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Inclusion Column

Why Early Inclusion Matters

by Alejandra Escamilla


Early inclusion is defined as inclusion that begins in the preschool age. We are very lucky to have adopted this at ASFM. The benefits to early inclusion are endless, and apply for everyone. Children in preschool are still at a developmental stage where the socioemotional milestones are building. They are learning to identify emotions, to build relationships, develop self-awareness, and are developing their empathy (Poole, Miller & Church, n.d.). For successful inclusion in the classroom, children need to have empathy, and with that, an understanding that everyone is different, and has different needs. Unfortunately, the older a student is without having interacted with other students with a disability, the harder it is for that student to be understanding of differences. In fact, students exposed to inclusion at a young age viewed inclusion as favorable (Idol, 2006), whereas older children were less receptive of it  (Siperstein, Parker, Bardon, & Widaman, 2007). Because young students are still developing these key milestones, if these are paired with exposure to others different to them, they will be even more understanding and empathetic than a student without that exposure (Cross, Traub, Hutter-Pishgahi, & Shelton, 2004).

As an inclusion assistant in a preschool classroom myself, I’ve come to observe this developing empathy in the students firsthand. Children at this age learn through modeling, and as adults, it is our responsibility to appropriately model in a way that reinforces the idea that everyone has differences, and that that is perfectly okay. In our classroom, we adopted the phrase: “everyone is different, and everyone needs different things” and repeat it to the point where students use the phrase themselves now. From the first day of school to now, students have gone from being innately curious about why another child may or may not have a different level of support and/or needs, to simply understanding that some people need it and some don’t. It is important to note that children are naturally curious and that there is nothing wrong with this. As adults, it is crucial we respond to these questions simply and matter of factly to promote the idea that there is nothing wrong with being different. The first step in avoiding misconceptions, and in developing an understanding of our differences is to just ask. The challenging piece, however, is making sure that they don’t begin seeing any other student as helpless, or in constant need of help. To avoid falling into this, it is very important to provide opportunities that emphasize the student’s strengths. These could be seen as promoting participation in that area, or in having them help another student. Essentially, students must learn to see one another as different, but also as equals.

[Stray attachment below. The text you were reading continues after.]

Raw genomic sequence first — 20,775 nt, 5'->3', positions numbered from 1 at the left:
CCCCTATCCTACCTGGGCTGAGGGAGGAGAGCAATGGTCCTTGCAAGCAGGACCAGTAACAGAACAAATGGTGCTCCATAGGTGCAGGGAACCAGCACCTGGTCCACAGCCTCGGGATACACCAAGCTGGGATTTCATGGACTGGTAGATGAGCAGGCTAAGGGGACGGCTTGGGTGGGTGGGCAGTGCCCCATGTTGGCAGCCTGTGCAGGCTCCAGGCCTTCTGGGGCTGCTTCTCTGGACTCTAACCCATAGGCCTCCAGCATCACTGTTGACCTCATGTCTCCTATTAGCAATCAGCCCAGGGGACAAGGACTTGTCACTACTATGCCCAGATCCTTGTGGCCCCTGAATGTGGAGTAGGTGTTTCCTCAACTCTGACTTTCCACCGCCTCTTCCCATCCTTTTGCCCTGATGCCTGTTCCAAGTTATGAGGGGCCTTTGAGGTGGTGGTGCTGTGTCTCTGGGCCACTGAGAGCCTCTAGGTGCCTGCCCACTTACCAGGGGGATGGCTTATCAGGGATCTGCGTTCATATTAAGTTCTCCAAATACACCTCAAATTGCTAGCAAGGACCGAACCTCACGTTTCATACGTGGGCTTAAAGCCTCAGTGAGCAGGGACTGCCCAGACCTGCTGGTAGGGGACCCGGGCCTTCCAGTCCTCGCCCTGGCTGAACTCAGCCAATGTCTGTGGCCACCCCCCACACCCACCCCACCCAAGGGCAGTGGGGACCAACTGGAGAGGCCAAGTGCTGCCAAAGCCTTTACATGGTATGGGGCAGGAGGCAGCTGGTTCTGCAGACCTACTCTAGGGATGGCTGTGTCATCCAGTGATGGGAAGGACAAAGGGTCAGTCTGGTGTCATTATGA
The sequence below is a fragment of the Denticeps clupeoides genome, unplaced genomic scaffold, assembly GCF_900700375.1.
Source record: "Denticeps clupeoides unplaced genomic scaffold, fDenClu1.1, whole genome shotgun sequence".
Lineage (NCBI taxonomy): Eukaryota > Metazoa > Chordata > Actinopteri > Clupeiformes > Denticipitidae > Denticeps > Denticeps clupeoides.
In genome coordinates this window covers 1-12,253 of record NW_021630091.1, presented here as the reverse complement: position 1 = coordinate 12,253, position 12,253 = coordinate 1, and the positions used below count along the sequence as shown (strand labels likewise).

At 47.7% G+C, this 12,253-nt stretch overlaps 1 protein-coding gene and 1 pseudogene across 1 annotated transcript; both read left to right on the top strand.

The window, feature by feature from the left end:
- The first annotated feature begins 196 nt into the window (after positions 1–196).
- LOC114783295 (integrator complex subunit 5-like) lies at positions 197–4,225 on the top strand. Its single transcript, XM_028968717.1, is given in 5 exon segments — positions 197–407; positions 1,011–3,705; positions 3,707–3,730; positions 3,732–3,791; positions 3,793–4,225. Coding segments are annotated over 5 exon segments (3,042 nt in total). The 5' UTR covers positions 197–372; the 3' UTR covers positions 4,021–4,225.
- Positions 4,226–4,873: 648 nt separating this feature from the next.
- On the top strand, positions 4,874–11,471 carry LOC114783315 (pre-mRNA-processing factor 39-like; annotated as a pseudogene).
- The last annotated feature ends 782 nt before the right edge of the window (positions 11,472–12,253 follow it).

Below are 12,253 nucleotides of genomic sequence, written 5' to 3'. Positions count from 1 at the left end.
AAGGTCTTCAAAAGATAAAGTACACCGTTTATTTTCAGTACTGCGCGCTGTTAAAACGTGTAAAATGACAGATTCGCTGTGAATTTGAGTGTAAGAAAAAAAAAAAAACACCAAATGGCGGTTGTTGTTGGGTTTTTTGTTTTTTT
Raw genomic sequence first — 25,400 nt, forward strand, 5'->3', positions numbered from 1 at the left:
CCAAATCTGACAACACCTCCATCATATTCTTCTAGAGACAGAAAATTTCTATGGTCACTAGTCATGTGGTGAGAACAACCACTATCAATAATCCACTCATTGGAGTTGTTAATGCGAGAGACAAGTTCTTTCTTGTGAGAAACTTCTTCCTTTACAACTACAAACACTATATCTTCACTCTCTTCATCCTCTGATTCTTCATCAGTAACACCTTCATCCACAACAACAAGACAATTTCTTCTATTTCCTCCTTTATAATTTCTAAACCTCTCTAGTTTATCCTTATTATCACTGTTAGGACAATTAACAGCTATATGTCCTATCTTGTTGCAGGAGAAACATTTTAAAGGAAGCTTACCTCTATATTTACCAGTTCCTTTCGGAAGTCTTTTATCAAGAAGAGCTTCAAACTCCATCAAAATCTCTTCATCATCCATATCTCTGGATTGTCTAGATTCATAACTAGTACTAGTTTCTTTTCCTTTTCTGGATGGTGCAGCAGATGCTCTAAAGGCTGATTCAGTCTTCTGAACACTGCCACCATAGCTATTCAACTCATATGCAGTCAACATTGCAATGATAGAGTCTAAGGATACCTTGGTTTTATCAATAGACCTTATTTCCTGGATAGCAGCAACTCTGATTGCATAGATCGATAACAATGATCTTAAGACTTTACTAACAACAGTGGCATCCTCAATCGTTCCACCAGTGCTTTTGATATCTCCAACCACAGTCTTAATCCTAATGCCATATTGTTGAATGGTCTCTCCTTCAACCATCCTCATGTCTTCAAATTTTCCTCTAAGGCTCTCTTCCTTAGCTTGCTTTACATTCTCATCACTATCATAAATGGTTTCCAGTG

At ASFM, we are moving towards being a school that prides itself on its socioemotional learning, and inclusion plays a key role in this. Inclusion promotes socioemotional development in all children, and thus, by adopting inclusion, and specifically, by adopting it at an early age, we are helping our students grow into empathetic, kind people, as well as ensuring that everyone feels included and welcome.

 

Works cited: 
Cross, A. F., Traub, E. K., Hutter-Pishgahi, L., & Shelton, G. (2004). Elements for successful inclusion
for children with significant disabilities. Topics in Early Childhood Special Education, 24, 169–183.
Idol, L. (2006). Toward
inclusion of special education students in general education: A program evaluation of eight schools. Remedial and Special Education, 27, 77–94.
Poole, C., Miller, S. A., & Church, E. B. (n.d.). Ages & Stages: Empathy. Retrieved from https://www.scholastic.com/teachers/articles/teaching-content/ages-stages-empathy/
Siperstein, G. N., Parker, R. C., Bardon, J. N., & Widaman, K. F. (2007). A National Study of Youth Attitudes toward the Inclusion of Students with Intellectual Disabilities. Exceptional Children, 73(4), 435–455.